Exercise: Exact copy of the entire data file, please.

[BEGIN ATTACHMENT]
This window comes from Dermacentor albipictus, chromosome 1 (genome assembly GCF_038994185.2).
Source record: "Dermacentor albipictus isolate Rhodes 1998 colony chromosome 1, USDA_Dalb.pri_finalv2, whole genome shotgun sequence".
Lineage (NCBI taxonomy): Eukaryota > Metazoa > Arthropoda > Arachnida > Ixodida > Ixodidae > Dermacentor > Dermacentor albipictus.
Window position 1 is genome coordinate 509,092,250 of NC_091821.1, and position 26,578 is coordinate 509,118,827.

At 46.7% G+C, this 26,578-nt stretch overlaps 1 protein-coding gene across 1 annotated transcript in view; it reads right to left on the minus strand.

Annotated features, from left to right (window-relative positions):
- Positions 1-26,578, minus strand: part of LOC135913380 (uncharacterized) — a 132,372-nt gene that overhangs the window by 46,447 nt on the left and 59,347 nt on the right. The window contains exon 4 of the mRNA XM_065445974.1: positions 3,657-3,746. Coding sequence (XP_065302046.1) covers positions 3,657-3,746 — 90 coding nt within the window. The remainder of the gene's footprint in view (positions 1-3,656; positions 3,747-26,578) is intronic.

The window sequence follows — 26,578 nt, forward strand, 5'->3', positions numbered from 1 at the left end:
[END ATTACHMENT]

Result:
This window comes from Dermacentor albipictus, chromosome 1 (genome assembly GCF_038994185.2).
Source record: "Dermacentor albipictus isolate Rhodes 1998 colony chromosome 1, USDA_Dalb.pri_finalv2, whole genome shotgun sequence".
Lineage (NCBI taxonomy): Eukaryota > Metazoa > Arthropoda > Arachnida > Ixodida > Ixodidae > Dermacentor > Dermacentor albipictus.
Window position 1 is genome coordinate 509,092,250 of NC_091821.1, and position 26,578 is coordinate 509,118,827.

At 46.7% G+C, this 26,578-nt stretch overlaps 1 protein-coding gene across 1 annotated transcript in view; it reads right to left on the minus strand.

Annotated features, from left to right (window-relative positions):
- Positions 1-26,578, minus strand: part of LOC135913380 (uncharacterized) — a 132,372-nt gene that overhangs the window by 46,447 nt on the left and 59,347 nt on the right. The window contains exon 4 of the mRNA XM_065445974.1: positions 3,657-3,746. Coding sequence (XP_065302046.1) covers positions 3,657-3,746 — 90 coding nt within the window. The remainder of the gene's footprint in view (positions 1-3,656; positions 3,747-26,578) is intronic.

The window sequence follows — 26,578 nt, forward strand, 5'->3', positions numbered from 1 at the left end: